California, like every other state throughout the nation, considers self-dealing by a fiduciary to be an illegal act punishable at a criminal level. The very purpose of assigning a fiduciary is to avoid conflicts-of-interest. One of the main types of conflict of interest is self-dealing. In some instances, self-dealing is pretty straight forward – you are either guilty of it or you are not. In others, however, the act is not so obvious. FiduciaryNews.com shares a few ways in which you or someone you know may be guilty of self-dealing.
While being the beneficiary of a trust offers you some degree of security, it can also be the source of frustration in that you may feel subject to the whims of the trustee. From a high-level view, it may seem as though a trustee has all of the power over both a trust's property and its beneficiaries. Yet in reality, the trustee administering the trust you are party to in Newport Beach indirectly works for you and your fellow beneficiaries.
If you have been named a trustee or asked to be a trustee of an estate in California, it is essential that you understand the duties of the position. This is a very important role in the estate. You have great responsibility and liability. Not knowing what your duties are and what you have to do can be a serious mistake.
Estate disputes arise for diverse reasons and no two are identical. Unfortunately, we know that some estate disputes can be especially disheartening and tough to work through, such as those which involve family members. If you are going through an estate dispute with your sibling in Newport Beach, or another part of California, it is especially important to make sure that you handle the disagreement appropriately.
Cognitive disorders such as dementia and Alzheimer’s are common in the older U.S. population. In California, there is also a concentration of wealth in this group of citizens. When combined with the complexities of your family relations, challenging a will with allegations of undue influence due to the elder’s altered mental capacity is common. At Daily Law Group, we have experience representing clients who believe their elder relative was not mentally fit when creating their will, making it invalid.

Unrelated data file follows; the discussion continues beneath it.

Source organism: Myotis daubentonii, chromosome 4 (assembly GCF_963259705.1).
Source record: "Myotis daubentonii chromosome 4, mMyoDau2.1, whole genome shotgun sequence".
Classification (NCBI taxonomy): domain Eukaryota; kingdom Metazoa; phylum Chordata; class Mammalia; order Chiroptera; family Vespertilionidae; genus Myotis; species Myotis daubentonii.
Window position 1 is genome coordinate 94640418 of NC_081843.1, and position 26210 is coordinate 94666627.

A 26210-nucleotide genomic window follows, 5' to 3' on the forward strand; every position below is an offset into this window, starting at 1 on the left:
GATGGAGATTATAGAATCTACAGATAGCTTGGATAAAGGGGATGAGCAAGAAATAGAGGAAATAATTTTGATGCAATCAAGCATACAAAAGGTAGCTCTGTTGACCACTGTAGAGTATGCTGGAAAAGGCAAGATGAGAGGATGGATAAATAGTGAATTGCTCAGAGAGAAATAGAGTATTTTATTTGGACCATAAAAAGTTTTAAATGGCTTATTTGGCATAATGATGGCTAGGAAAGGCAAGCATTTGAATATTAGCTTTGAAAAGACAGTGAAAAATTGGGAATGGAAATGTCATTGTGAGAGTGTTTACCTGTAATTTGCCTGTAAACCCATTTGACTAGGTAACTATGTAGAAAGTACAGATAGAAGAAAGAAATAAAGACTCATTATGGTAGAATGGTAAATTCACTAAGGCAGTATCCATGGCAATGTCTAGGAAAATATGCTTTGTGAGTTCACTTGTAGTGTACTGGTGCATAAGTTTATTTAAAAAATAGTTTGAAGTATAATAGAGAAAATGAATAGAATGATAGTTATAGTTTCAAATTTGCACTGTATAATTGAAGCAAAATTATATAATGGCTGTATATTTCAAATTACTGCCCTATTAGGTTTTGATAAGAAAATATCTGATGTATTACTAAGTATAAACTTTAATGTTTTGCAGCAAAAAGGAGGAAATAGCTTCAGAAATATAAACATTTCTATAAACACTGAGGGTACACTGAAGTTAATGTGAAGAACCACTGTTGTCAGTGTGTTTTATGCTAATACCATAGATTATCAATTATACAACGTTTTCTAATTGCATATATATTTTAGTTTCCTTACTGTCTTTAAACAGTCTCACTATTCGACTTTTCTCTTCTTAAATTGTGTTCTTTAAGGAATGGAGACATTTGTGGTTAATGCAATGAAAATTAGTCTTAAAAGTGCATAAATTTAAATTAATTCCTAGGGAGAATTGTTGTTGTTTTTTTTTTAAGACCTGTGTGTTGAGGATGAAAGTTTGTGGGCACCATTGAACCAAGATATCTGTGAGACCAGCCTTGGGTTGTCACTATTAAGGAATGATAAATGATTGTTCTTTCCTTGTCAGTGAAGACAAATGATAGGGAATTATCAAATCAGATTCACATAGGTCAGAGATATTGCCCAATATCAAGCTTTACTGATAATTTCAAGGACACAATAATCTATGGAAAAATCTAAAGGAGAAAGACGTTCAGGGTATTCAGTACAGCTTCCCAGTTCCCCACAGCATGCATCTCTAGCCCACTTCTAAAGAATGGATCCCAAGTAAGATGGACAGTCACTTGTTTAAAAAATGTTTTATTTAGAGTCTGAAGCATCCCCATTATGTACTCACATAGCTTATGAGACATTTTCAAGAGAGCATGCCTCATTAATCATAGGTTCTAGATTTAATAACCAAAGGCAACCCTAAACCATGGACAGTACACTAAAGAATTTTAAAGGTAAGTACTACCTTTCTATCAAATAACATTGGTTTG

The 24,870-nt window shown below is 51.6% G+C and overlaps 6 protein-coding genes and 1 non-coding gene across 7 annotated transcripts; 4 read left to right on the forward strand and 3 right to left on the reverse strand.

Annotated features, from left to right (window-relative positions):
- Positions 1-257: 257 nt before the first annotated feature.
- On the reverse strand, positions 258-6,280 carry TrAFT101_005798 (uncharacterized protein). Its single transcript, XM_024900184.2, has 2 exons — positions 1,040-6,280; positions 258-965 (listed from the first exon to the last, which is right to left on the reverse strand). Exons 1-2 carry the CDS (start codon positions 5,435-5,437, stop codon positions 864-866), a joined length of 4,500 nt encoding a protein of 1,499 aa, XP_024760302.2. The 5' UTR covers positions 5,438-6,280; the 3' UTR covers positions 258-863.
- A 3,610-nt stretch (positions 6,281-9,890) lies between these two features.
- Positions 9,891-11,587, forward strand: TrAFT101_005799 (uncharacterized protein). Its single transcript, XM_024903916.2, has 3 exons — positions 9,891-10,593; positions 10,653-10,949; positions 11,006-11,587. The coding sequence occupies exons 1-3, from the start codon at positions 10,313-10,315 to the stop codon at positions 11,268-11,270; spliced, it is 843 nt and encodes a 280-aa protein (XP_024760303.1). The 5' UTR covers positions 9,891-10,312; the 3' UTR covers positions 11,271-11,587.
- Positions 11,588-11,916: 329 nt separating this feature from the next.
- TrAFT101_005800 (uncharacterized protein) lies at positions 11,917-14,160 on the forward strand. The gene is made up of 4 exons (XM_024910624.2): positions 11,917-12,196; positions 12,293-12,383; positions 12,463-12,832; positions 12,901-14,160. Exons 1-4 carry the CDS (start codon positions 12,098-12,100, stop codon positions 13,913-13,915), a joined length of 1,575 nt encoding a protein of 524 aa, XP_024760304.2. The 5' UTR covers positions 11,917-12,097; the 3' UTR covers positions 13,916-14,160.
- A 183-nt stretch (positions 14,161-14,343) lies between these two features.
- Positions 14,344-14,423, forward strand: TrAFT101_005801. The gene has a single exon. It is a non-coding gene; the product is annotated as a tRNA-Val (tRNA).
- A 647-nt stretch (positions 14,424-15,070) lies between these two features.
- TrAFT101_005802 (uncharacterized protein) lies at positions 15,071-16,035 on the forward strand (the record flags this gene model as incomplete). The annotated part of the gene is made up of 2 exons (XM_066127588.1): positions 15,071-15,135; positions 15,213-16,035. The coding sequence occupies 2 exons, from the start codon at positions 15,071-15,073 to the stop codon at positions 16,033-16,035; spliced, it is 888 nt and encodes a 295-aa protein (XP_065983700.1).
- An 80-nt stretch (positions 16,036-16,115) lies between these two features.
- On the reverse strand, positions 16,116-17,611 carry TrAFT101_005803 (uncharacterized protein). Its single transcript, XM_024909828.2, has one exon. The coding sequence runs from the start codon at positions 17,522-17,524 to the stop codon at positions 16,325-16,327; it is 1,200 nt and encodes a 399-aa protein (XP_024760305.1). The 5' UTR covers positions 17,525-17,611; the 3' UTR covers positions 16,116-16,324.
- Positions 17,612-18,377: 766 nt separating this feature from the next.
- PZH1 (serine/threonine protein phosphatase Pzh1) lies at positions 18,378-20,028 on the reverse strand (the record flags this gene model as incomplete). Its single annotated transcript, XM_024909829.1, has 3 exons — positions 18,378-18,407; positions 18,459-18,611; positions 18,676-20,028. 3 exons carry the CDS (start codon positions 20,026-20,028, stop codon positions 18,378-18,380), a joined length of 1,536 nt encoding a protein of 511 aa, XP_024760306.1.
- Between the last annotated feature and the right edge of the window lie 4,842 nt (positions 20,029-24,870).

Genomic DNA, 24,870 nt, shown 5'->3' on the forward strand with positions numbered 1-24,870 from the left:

If you are in business with one or more partners in California, you know that it is a big responsibility. In this type of mutual relationship, partners owe a duty to the partnership as well as each other. Daily Law Group has experience representing partners who have experienced fiduciary negligence.
As a senior, you may feel that you are reaching that point in your life where you would like to have someone assist you with some daily matters that have become difficult. However, none of your adult children live near you in California, so you have had to hire a caregiver. At the Daily Law Group, we understand that there are some red flags that indicate your caregiver could be committing fraud.
There comes a point for most people in California when they are no longer able to manage their own financial affairs. Individuals can plan for that day by naming a fiduciary agent in their estate planning documents.
The trustee your parents chose to manage their California estate on your behalf has been taking care of things for years, but recently, your income has dipped, and it appears that there is a problem with some of the investments that have been made. We at the Daily Law Group often review circumstances involving trusts for clients to determine if trustees have been negligent in fulfilling their fiduciary duties to the beneficiaries.
When someone acts as a fiduciary agent, such as a trustee, they have a tremendous responsibility. Unfortunately, some people in this position fail to abide by their fiduciary duties and violate the rights of beneficiaries, creating a number of problems for beneficiaries such as financial complications and stress. Our law office firmly believes that those who are struggling as a result of a fiduciary agent failing to abide by his or her obligations deserve justice. In some instances, legal action is necessary to hold a negligent fiduciary agent responsible.